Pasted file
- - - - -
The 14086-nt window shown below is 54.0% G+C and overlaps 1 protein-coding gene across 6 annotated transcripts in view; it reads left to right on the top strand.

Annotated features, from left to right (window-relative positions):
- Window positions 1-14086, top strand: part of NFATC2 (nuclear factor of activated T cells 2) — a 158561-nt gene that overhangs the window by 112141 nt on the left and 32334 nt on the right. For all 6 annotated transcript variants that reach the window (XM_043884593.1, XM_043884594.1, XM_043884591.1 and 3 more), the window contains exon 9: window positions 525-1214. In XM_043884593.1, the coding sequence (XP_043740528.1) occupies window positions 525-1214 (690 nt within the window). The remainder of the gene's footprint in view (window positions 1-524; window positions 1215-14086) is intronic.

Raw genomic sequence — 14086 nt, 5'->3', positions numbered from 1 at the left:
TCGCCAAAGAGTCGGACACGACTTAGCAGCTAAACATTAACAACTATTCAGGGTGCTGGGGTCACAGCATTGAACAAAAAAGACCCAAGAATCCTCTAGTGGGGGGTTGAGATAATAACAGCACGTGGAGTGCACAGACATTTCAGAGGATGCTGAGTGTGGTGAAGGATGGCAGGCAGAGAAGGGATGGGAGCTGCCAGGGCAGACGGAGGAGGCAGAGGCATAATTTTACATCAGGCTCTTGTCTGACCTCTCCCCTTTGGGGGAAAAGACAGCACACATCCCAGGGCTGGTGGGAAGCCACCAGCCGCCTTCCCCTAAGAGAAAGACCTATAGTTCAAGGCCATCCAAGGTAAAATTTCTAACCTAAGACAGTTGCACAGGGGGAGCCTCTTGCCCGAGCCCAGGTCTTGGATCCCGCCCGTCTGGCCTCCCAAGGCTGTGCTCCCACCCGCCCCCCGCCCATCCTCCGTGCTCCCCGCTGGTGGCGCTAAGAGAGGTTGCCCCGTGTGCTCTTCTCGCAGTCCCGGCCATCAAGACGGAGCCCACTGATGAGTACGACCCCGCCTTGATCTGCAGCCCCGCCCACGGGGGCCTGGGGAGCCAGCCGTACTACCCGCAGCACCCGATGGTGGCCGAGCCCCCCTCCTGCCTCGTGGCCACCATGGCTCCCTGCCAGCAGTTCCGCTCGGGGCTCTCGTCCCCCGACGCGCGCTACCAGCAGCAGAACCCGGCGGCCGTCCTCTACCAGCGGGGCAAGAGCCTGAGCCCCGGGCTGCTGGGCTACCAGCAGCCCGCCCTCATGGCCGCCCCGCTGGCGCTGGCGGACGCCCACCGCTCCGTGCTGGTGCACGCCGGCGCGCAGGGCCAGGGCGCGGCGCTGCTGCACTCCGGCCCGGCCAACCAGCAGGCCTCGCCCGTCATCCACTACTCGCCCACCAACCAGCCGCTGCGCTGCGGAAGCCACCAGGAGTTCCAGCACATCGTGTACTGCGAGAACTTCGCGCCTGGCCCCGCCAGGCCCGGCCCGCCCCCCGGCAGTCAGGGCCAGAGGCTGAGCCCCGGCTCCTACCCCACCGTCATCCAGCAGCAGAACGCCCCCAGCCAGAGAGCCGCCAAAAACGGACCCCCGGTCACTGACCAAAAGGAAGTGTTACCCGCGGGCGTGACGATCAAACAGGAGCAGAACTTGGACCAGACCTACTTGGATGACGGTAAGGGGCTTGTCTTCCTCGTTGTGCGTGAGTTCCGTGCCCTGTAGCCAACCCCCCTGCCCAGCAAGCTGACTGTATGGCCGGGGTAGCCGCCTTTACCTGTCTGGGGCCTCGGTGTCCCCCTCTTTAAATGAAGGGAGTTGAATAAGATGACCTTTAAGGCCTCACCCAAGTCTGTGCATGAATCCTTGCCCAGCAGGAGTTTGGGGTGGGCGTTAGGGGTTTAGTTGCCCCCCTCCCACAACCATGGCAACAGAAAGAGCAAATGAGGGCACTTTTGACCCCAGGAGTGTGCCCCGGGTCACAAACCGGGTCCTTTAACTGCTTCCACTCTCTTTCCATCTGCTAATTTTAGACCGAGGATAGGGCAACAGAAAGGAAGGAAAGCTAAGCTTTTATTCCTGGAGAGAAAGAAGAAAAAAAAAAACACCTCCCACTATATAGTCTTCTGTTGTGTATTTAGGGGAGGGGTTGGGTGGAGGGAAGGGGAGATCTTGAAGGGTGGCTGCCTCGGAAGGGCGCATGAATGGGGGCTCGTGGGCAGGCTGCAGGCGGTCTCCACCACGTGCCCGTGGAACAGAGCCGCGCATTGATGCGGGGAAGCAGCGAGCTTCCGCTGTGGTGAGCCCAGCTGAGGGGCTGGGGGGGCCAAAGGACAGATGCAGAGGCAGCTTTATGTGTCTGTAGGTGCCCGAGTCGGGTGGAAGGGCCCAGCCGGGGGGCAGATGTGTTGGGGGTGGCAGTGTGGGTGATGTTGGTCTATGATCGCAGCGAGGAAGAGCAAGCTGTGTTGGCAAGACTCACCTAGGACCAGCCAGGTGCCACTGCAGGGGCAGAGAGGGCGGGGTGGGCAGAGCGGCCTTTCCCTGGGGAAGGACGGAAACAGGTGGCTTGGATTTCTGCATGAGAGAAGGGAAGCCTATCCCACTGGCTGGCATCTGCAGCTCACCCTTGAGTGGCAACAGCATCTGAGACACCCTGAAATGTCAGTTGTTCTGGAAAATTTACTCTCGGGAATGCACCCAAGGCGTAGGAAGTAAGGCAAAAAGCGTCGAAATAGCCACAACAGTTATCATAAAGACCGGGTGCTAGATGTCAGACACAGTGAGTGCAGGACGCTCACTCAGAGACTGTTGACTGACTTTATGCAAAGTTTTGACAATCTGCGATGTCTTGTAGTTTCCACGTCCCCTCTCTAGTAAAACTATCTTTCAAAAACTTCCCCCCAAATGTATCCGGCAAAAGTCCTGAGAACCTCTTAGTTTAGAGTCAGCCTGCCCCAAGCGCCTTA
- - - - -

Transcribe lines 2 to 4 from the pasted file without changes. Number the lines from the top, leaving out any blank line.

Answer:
Annotated features, from left to right (window-relative positions):
- Window positions 1-14086, top strand: part of NFATC2 (nuclear factor of activated T cells 2) — a 158561-nt gene that overhangs the window by 112141 nt on the left and 32334 nt on the right. For all 6 annotated transcript variants that reach the window (XM_043884593.1, XM_043884594.1, XM_043884591.1 and 3 more), the window contains exon 9: window positions 525-1214. In XM_043884593.1, the coding sequence (XP_043740528.1) occupies window positions 525-1214 (690 nt within the window). The remainder of the gene's footprint in view (window positions 1-524; window positions 1215-14086) is intronic.

Raw genomic sequence — 14086 nt, 5'->3', positions numbered from 1 at the left: